Thompson v. Berryhill, No. 1:2018cv01756 - Document 27 (N.D. Ill. 2018)

Court Description: MEMORANDUM Opinion and Order: Signed by the Honorable M. David Weisman on 10/31/2018. Mailed notice (ao,)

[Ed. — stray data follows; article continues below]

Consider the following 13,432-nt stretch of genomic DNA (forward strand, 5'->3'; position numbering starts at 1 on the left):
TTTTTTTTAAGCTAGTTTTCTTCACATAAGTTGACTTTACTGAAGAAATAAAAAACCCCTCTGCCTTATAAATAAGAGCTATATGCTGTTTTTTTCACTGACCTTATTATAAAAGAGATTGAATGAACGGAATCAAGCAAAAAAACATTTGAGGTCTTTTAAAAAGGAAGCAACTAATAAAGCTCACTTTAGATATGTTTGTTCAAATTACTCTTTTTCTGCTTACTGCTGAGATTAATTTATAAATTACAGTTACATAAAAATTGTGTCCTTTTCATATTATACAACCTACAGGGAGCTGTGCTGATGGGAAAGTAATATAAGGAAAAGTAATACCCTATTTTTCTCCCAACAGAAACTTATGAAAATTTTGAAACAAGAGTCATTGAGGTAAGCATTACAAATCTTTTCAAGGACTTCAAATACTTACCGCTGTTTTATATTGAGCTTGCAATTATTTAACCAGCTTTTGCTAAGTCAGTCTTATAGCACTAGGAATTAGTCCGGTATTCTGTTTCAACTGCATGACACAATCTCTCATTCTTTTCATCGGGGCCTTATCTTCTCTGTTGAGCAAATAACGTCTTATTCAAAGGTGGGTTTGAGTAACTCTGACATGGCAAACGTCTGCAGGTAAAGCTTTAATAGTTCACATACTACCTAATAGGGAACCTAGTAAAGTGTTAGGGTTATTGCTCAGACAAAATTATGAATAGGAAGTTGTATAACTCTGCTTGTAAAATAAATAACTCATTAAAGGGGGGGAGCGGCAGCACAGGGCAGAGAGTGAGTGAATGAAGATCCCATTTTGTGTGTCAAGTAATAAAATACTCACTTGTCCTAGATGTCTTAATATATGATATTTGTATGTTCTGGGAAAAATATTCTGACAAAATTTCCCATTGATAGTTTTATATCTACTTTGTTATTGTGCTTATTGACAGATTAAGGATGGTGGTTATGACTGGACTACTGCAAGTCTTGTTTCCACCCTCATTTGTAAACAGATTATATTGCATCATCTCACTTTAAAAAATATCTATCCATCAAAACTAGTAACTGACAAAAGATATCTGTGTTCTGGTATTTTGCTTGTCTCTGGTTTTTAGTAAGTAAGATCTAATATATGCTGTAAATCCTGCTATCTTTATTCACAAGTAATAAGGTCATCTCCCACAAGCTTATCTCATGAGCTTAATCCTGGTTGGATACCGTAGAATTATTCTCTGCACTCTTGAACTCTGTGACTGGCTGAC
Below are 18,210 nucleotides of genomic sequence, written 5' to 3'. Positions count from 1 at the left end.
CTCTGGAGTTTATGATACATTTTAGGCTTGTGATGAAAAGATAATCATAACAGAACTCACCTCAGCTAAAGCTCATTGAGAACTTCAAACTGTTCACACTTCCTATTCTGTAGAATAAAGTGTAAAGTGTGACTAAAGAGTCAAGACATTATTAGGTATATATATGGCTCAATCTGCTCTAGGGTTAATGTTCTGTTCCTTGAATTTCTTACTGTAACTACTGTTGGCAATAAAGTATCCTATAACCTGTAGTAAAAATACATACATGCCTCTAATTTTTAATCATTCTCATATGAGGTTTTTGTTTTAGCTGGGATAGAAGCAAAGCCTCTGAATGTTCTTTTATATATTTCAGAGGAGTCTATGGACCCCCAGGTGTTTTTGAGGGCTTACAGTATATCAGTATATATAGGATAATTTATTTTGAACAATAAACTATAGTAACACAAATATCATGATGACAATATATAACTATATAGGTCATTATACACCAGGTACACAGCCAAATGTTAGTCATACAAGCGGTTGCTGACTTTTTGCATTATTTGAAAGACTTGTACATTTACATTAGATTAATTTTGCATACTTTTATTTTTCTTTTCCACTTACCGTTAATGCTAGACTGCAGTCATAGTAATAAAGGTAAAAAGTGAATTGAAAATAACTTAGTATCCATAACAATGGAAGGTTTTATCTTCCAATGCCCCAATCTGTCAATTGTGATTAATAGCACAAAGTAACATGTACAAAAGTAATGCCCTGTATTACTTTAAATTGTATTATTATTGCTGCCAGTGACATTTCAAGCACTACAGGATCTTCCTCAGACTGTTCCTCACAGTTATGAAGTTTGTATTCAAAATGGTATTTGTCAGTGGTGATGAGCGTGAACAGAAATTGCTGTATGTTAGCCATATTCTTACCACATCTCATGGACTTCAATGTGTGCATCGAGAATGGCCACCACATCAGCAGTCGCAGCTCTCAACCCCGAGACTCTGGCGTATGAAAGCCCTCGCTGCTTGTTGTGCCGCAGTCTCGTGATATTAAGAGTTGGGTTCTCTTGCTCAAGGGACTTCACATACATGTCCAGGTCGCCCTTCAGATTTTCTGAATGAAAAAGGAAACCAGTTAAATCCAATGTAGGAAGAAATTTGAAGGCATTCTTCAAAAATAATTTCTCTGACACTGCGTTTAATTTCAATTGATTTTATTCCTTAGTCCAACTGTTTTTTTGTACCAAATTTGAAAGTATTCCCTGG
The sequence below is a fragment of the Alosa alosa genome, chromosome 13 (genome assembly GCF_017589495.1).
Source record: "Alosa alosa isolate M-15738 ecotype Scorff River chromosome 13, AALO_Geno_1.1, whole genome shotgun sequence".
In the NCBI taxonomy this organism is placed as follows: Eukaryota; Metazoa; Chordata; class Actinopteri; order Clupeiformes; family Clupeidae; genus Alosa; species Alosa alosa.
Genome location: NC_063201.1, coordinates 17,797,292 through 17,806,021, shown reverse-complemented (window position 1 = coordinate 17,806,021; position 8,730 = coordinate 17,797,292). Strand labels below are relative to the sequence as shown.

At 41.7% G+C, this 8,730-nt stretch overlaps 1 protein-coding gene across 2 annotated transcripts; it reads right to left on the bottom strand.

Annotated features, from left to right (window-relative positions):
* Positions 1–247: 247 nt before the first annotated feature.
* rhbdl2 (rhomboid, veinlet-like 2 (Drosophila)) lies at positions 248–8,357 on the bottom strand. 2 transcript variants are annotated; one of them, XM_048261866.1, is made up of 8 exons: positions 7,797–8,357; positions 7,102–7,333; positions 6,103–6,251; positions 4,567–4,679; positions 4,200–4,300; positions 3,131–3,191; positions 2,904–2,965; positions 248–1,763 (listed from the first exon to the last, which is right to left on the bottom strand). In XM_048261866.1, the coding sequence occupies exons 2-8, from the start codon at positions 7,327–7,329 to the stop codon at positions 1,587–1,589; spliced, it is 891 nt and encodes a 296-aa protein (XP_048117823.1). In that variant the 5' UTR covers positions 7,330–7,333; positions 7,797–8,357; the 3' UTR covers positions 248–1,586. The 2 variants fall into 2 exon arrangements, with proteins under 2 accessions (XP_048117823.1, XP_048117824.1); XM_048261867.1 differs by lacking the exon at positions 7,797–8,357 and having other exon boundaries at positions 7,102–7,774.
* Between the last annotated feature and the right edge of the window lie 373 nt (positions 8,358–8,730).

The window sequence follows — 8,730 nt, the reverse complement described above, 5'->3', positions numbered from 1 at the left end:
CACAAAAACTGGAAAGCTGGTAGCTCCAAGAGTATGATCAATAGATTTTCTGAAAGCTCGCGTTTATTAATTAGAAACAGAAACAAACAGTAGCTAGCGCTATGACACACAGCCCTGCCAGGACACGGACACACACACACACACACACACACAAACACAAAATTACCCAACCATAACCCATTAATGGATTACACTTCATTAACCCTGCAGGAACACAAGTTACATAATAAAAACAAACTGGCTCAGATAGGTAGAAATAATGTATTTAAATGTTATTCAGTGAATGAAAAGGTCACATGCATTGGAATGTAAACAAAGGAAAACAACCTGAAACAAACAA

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Thompson v. Berryhill Doc. 27 UNITED STATES DISTRICT COURT FOR THE NORTHERN DISTRICT OF ILLINOIS EASTERN DIVISION CATRINA THOMPSON, Plaintiff, v. NANCY A. BERRYHILL, Deputy Commissioner for Operations, performing the duties and functions not reserved to the Commissioner of Social Security, Defendant. ) ) ) ) ) ) ) ) ) ) ) ) ) No. 18 C 1756 Magistrate Judge M. David Weisman MEMORANDUM OPINION AND ORDER Catrina Thompson brings this action pursuant to 42 U.S.C. § 405(g) for judicial review of the Social Security Administration (“SSA’s”) decision denying her application for benefits. For the reasons set forth below, the Court reverses the SSA’s decision. Background Plaintiff applied for disability benefits on May 22, 2013, alleging a disability onset date of February 15, 2013. (R. 67, 74.) Her application was initially denied on September 9, 2013, and again on reconsideration on June 3, 2014. (R. 74, 87.) Plaintiff requested a hearing, which was held by an Administrative Law Judge (“ALJ”) on August 11, 2015. (R. 27-65.) On August 25, 2015, the ALJ issued a decision finding plaintiff not disabled. (R. 12-22.) The Appeals Council denied review (R. 1-3), and plaintiff appealed to this Court. (R. 1062-66.) The Court reversed the ALJ’s decision and remanded the case for further proceedings. (R. 1067-74.) On October 24, 2017, the ALJ held a second hearing. (R. 984-1027.) On December 6, 2017, the ALJ issued a decision finding that plaintiff was disabled from February 15, 2013 through November 30, 2014, but not thereafter. (R. 961-77.) Plaintiff did not seek review of the decision by the Appeals Council, and the Appeals Council did not otherwise assume jurisdiction. Thus, the ALJ’s decision is the final decision of the SSA, reviewable by this Court under 42 U.S.C. § 405(g). See Villano v. Astrue, 556 F.3d 558, 561-62 (7th Cir. 2009). Discussion The Court reviews the ALJ’s decision deferentially, affirming if it is supported by “substantial evidence in the record,” i.e., “‘such relevant evidence as a reasonable mind might accept as adequate to support a conclusion.’” White v. Sullivan, 965 F.2d 133, 136 (7th Cir. 1992) (quoting Richardson v. Perales, 402 U.S. 389, 401 (1971)). “Although this standard is generous, it is not entirely uncritical,” and the case must be remanded if the “decision lacks evidentiary support.” Steele v. Barnhart, 290 F.3d 936, 940 (7th Cir. 2002). Under the Social Security Act, disability is defined as the “inability to engage in any substantial gainful activity by reason of any medically determinable physical or mental impairment which can be expected to result in death or which has lasted or can be expected to last for a continuous period of not less than 12 months.” 42 U.S.C. § 423(d)(1)(A). The regulations prescribe a five-part sequential test for determining whether a claimant is disabled. See 20 C.F.R. § 404.1520. Under the regulations, the SSA must consider: (1) whether the claimant has performed any substantial gainful activity during the period for which she claims disability; (2) whether the claimant has a severe impairment or combination of impairments; (3) whether the claimant’s impairment meets or equals any listed impairment; (4) whether the claimant retains the residual functional capacity (“RFC”) to perform her past relevant work; and (5) whether she is unable to perform any other work existing in significant numbers in the national economy. Id.; 2 Zurawski v. Halter, 245 F.3d 881, 885 (7th Cir. 2001). The claimant bears the burden of proof at steps one through four, and if that burden is met, the burden shifts at step five to the SSA to provide evidence that the claimant can perform work existing in significant numbers in the national economy. See 20 C.F.R. § 404.1560(c)(2). At step one, the ALJ found that plaintiff has not engaged in substantial gainful activity since the alleged onset date of February 15, 2013. (R. 965.) At step two, the ALJ found that from February 15, 2013 through November 30, 2014, plaintiff had the severe impairments of “congestive heart failure; obesity; non-ischemic cardiomyopathy and status post automatic implantable cardioverter-defibrillator.” (Id.) At step three, the ALJ found that from February 15, 2013 through November 30, 2014, plaintiff had an impairment or combination of impairments that met or medically equaled the severity of a listed impairment, and thus she was disabled for that period. (R. 966-70.) However, the ALJ found that since December 1, 2014, plaintiff has not had an impairment or combination of impairments that meets or medically equals the severity of a listed impairment. (R. 970.) At step four, the ALJ found that plaintiff cannot perform her past relevant work but has the residual functional capacity (“RFC”) to perform sedentary work with certain exceptions including that she can only occasionally reach overhead and push and pull arm controls with her non-dominant left upper extremity. (R. 971, 976.) At step five, the ALJ found that since December 1, 2014 jobs have existed in significant numbers in the national economy that plaintiff can perform, and thus she is not disabled. (R. 976-77.) Plaintiff argues that the ALJ did not provide an adequate explanation for rejecting plaintiff’s testimony about the pain, edema, and fatigue she experienced after November 30, 2014. The ALJ said she rejected plaintiff’s statements about those conditions because they were inconsistent with the objective and subjective findings in the post-November 30, 2014 medical 3 records, which showed that: (1) plaintiff had no edema; (2) she repeatedly told her cardiologist that she was not experiencing shortness of breath; (3) her breathing was not labored and her lungs were clear; and (4) there was significant improvement in her left ventricular function. (R. 97576.) There is some evidence to support the ALJ’s view. (See, e.g., R. 894, 899, 1260-61.) However, the record also contains support for plaintiff’s contention that, after November 30, 2014, she repeatedly complained to her primary care physician, Dr. Meeks, about shortness of breath, fatigue, and pain. (See R. 1244 (11/17/16 medical record stating that plaintiff complained of shortness of breath and “left sided chest wall pain [at] defibrillator site”); R. 1247 (7/22/16 medical record stating that plaintiff was “unable to take Gabapentin due to side effects although it was helping her pain”); R. 1249 (4/29/16 medical record stating that plaintiff had difficulty breathing on exertion and “[s]till [had] sharp pain in anterior chest due to defibrillator”); R. 1252 (1/27/16 medical record stating that plaintiff has “difficulty breathing,” “[o]cc[asional] sharp stabbing pain,” [o]cc[asional] dull pain,” her “[p]ain severity [is] on average 7/10” though “[s]ome days it is worse,” and she “[c]an walk about a half block”); R. 1256 (10/27/15 medical record stating that plaintiff has fatigue, chest pain, and difficulty breathing on exertion).) The ALJ does not even address, let alone explain why she rejects, the evidence that contradicts her conclusion, an omission that is fatal to her symptom evaluation. 1 See Arnett v. Astrue, 676 F.3d 586, 592 (7th Cir. 2012) (“Although an ALJ need not mention every snippet of evidence in the record, the ALJ must connect the evidence to the conclusion; in so doing, [s]he may not ignore entire lines of contrary evidence.”). 1 The ALJ appears to limit her consideration to plaintiff’s statements made to Dr. Ahmad and does not even address plaintiff’s consistent statements regarding shortness of breath, fatigue, and pain made to Dr. Meeks. (See R. 976 (focusing solely on plaintiff’s statements to Dr. Ahmad).) 4 Plaintiff also argues that the ALJ improperly rejected the 2014 opinion of Dr. Cochran, an agency reviewer, that plaintiff’s mental impairments are severe. The ALJ rejected this opinion because: (1) it was rendered before plaintiff started taking an antidepressant prescribed by Dr. Meeks; (2) the mental status examinations performed by Dr. Meeks after plaintiff started taking the medication were normal; and (3) plaintiff did not seek or receive treatment from a mental health professional at any time after the alleged disability onset date. (R. 975.) Given that Dr. Cochran did not examine or treat plaintiff and rendered an opinion on plaintiff’s mental condition before plaintiff was treated for it and without the benefit of the post-treatment medical records, the ALJ did not err in rejecting Dr. Cochran’s opinion. See 20 C.F.R. § 404.1527(c) (instructing ALJs to give “more weight” to medical opinions from treating and examining medical sources than other medical sources). Finally, plaintiff contends that the ALJ erred in rejecting Dr. Meeks’s opinion for the period after November 30, 2014. An ALJ must give a treating physician’s opinion controlling weight if “it is well-supported by medically acceptable clinical and laboratory diagnostic techniques and is not inconsistent with the other substantial evidence in [the] record.” 20 C.F.R. § 404.1527(c)(2); Scott v. Astrue, 647 F.3d 734, 739 (7th Cir. 2011). “If an ALJ does not give a treating physician’s opinion controlling weight, the regulations require the ALJ to consider the length, nature, and extent of the treatment relationship, frequency of examination, the physician’s specialty, the types of tests performed, and the consistency and supportability of the physician’s opinion.” Moss v. Astrue, 555 F.3d 556, 561 (7th Cir. 2009); see 20 C.F.R. § 404.1527(c). In July 2014, Dr. Meeks said that plaintiff could stand for less than one hour and sit for less than two hours of a workday, could lift only five pounds, and could never push, pull, climb, balance, kneel, stoop, crouch, or crawl. (R. 228.) The ALJ rejected this opinion because “[t]he 5 [electrocardiogram] testing indicates that the claimant’s left ventricular ejection fraction improved significantly in 2015 and as late as November 2016, a myocardial perfusion spectrum test showed only mild left ventricular dysfunction, a mild wall abnormality and an ejection fraction of fifty one percent.” (R. 974.) However, test results from 2016, which is what the ALJ cites (see R. 1260-61 (11/22/16 myocardial perfusion spectrum test); R. 1267-68 (5/2/16 echocardiogram)), shed little light on plaintiff’s condition as of December 1, 2014. Moreover, even if this evidence were probative of plaintiff’s condition at the end of 2014, its consistency, or lack thereof, with Dr. Meeks’s opinion is only one of several factors the ALJ should have considered in evaluating that opinion. See 20 C.F.R. § 404.1527(c). In short, the ALJ’s assessment of Dr. Meeks’s opinion is flawed and must be revisited on remand. Conclusion For the reasons set forth above, the Court grants plaintiff’s motion for summary judgment [11], denies the SSA’s motion for summary judgment [23], reverses the SSA’s decision, and remands this case for further proceedings consistent with this Memorandum Opinion and Order. SO ORDERED. ENTERED: October 31, 2018 M. David Weisman United States Magistrate Judge 6